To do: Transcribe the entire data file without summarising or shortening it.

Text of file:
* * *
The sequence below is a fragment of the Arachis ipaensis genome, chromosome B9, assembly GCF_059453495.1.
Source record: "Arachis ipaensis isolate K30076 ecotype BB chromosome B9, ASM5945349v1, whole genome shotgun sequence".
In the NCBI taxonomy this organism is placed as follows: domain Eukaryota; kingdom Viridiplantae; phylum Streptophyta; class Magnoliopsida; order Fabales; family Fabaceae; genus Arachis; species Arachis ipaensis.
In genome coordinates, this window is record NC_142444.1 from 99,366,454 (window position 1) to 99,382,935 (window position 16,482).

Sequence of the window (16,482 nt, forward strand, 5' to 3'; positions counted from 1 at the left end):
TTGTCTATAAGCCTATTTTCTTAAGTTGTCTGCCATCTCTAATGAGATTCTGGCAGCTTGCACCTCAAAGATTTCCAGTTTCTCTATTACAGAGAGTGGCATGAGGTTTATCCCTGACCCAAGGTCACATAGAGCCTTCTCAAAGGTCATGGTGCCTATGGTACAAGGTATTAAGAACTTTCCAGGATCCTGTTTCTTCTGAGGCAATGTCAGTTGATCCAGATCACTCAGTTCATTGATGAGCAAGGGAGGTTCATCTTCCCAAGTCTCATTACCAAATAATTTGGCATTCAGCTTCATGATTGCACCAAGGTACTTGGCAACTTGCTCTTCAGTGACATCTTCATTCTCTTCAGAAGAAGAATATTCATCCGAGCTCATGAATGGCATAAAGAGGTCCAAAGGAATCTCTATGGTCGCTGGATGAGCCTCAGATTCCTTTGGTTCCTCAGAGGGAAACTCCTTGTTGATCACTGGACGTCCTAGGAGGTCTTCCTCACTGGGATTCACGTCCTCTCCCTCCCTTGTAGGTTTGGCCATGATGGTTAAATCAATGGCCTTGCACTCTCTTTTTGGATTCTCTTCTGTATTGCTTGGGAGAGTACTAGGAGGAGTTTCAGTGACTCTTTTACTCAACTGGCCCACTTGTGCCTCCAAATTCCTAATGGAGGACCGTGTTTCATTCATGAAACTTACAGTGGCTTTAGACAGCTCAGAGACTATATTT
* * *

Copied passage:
The sequence below is a fragment of the Arachis ipaensis genome, chromosome B9, assembly GCF_059453495.1.
Source record: "Arachis ipaensis isolate K30076 ecotype BB chromosome B9, ASM5945349v1, whole genome shotgun sequence".
In the NCBI taxonomy this organism is placed as follows: domain Eukaryota; kingdom Viridiplantae; phylum Streptophyta; class Magnoliopsida; order Fabales; family Fabaceae; genus Arachis; species Arachis ipaensis.
In genome coordinates, this window is record NC_142444.1 from 99,366,454 (window position 1) to 99,382,935 (window position 16,482).

Sequence of the window (16,482 nt, forward strand, 5' to 3'; positions counted from 1 at the left end):
TTGTCTATAAGCCTATTTTCTTAAGTTGTCTGCCATCTCTAATGAGATTCTGGCAGCTTGCACCTCAAAGATTTCCAGTTTCTCTATTACAGAGAGTGGCATGAGGTTTATCCCTGACCCAAGGTCACATAGAGCCTTCTCAAAGGTCATGGTGCCTATGGTACAAGGTATTAAGAACTTTCCAGGATCCTGTTTCTTCTGAGGCAATGTCAGTTGATCCAGATCACTCAGTTCATTGATGAGCAAGGGAGGTTCATCTTCCCAAGTCTCATTACCAAATAATTTGGCATTCAGCTTCATGATTGCACCAAGGTACTTGGCAACTTGCTCTTCAGTGACATCTTCATTCTCTTCAGAAGAAGAATATTCATCCGAGCTCATGAATGGCATAAAGAGGTCCAAAGGAATCTCTATGGTCGCTGGATGAGCCTCAGATTCCTTTGGTTCCTCAGAGGGAAACTCCTTGTTGATCACTGGACGTCCTAGGAGGTCTTCCTCACTGGGATTCACGTCCTCTCCCTCCCTTGTAGGTTTGGCCATGATGGTTAAATCAATGGCCTTGCACTCTCTTTTTGGATTCTCTTCTGTATTGCTTGGGAGAGTACTAGGAGGAGTTTCAGTGACTCTTTTACTCAACTGGCCCACTTGTGCCTCCAAATTCCTAATGGAGGACCGTGTTTCATTCATGAAACTTACAGTGGCTTTAGACAGCTCAGAGACTATATTT